Review: The Real Thing, by Tom Stoppard, Cambridge Arts Theatre,

A study of infidelity, honesty and adultery, The Real Thing is a thought- provoking play from the pen of Tom Stoppard.

Using the device of a play within a play the story follows the love lives of Annie and Henry – a rather reactionary playwright and a flighty actress who leave their respective partners for each other.

The play begins with a scene from Henry’s new play which is also concerned with the affects of adultery on the lives of those involved. The next scene depicts Henry and his wife Charlotte welcoming guests into their book-cased salon. As the story unfolds it becomes clear that not everyone is being totally honest with each other or even themselves.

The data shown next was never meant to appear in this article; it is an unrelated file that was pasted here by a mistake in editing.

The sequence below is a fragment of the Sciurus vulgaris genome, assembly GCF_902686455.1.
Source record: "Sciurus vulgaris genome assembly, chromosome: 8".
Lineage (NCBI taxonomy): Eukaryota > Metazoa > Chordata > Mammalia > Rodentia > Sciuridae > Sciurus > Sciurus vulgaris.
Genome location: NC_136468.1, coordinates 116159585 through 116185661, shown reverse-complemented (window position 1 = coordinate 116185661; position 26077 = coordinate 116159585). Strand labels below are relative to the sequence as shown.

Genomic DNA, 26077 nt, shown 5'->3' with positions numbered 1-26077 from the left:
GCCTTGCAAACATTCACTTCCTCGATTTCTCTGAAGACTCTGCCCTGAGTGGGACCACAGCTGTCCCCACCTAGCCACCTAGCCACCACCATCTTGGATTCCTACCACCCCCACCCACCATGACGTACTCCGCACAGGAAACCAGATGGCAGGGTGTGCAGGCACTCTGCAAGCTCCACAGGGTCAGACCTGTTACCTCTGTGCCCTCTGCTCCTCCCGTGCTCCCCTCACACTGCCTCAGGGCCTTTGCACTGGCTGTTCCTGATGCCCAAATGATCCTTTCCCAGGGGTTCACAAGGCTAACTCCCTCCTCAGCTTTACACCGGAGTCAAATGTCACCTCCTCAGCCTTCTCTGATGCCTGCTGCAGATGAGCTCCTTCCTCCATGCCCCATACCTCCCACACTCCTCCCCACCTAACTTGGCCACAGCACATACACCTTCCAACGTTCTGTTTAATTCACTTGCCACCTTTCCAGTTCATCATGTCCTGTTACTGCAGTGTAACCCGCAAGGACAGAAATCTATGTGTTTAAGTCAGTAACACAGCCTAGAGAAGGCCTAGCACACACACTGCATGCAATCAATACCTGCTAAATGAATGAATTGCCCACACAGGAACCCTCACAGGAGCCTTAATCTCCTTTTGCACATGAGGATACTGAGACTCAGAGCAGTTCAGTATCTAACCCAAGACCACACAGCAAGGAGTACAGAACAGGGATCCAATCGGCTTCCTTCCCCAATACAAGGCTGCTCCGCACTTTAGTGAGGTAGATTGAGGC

Heavy, almost over, use of wordplay and what appears to be, at times irksome, linguistic pedantry – perhaps to others this is intellectual wit - this production directed by Kate Saxon, is nevertheless well acted, and well thought through. The set is clever – full marks to the backstage crew and the revolving sofa – and the laughs are there. But it isn’t really a laugh a minute show.

Gerald Kyd captures the rather unlikeable, intellectually snobbish and verbose Henry with style and Marianne Oldham plays with skill the equally verbose, rather annoying and somewhat selfish actress Annie who plays Henry at his own game. Sarah Ball is nicely cast as the slightly more likeable and perhaps less shallow Charlotte and Adam O’Brian performed well as Annie’s enthusiastic lover Billy.

Life reflects art and art reflects life and all the world’s a blur in between – this is an interesting play.

James Marston